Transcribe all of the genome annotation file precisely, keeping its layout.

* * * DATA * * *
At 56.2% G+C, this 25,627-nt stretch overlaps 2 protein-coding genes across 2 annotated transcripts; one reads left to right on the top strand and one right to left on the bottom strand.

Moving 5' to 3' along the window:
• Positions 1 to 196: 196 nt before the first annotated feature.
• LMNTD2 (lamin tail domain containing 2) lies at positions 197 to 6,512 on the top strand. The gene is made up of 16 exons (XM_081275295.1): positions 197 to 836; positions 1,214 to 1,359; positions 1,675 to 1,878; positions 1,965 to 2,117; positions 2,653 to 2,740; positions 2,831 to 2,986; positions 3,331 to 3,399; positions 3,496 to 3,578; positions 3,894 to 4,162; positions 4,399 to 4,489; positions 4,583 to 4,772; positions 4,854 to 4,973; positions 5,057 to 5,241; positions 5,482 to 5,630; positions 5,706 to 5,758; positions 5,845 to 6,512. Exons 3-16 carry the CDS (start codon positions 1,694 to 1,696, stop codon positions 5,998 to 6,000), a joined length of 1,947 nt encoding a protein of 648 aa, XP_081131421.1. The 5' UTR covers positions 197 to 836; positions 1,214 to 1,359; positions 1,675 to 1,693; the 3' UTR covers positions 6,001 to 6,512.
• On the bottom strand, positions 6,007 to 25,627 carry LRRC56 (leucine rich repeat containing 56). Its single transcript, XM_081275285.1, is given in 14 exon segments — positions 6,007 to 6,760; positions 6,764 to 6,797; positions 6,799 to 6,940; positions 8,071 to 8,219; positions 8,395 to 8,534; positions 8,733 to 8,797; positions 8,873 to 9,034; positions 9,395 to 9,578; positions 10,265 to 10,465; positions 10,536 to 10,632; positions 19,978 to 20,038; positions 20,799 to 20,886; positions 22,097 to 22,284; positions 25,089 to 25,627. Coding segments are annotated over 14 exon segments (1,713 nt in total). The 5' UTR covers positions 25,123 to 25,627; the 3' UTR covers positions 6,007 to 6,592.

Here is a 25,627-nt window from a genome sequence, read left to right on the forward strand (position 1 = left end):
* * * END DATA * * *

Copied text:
At 56.2% G+C, this 25,627-nt stretch overlaps 2 protein-coding genes across 2 annotated transcripts; one reads left to right on the top strand and one right to left on the bottom strand.

Moving 5' to 3' along the window:
• Positions 1 to 196: 196 nt before the first annotated feature.
• LMNTD2 (lamin tail domain containing 2) lies at positions 197 to 6,512 on the top strand. The gene is made up of 16 exons (XM_081275295.1): positions 197 to 836; positions 1,214 to 1,359; positions 1,675 to 1,878; positions 1,965 to 2,117; positions 2,653 to 2,740; positions 2,831 to 2,986; positions 3,331 to 3,399; positions 3,496 to 3,578; positions 3,894 to 4,162; positions 4,399 to 4,489; positions 4,583 to 4,772; positions 4,854 to 4,973; positions 5,057 to 5,241; positions 5,482 to 5,630; positions 5,706 to 5,758; positions 5,845 to 6,512. Exons 3-16 carry the CDS (start codon positions 1,694 to 1,696, stop codon positions 5,998 to 6,000), a joined length of 1,947 nt encoding a protein of 648 aa, XP_081131421.1. The 5' UTR covers positions 197 to 836; positions 1,214 to 1,359; positions 1,675 to 1,693; the 3' UTR covers positions 6,001 to 6,512.
• On the bottom strand, positions 6,007 to 25,627 carry LRRC56 (leucine rich repeat containing 56). Its single transcript, XM_081275285.1, is given in 14 exon segments — positions 6,007 to 6,760; positions 6,764 to 6,797; positions 6,799 to 6,940; positions 8,071 to 8,219; positions 8,395 to 8,534; positions 8,733 to 8,797; positions 8,873 to 9,034; positions 9,395 to 9,578; positions 10,265 to 10,465; positions 10,536 to 10,632; positions 19,978 to 20,038; positions 20,799 to 20,886; positions 22,097 to 22,284; positions 25,089 to 25,627. Coding segments are annotated over 14 exon segments (1,713 nt in total). The 5' UTR covers positions 25,123 to 25,627; the 3' UTR covers positions 6,007 to 6,592.

Here is a 25,627-nt window from a genome sequence, read left to right on the forward strand (position 1 = left end):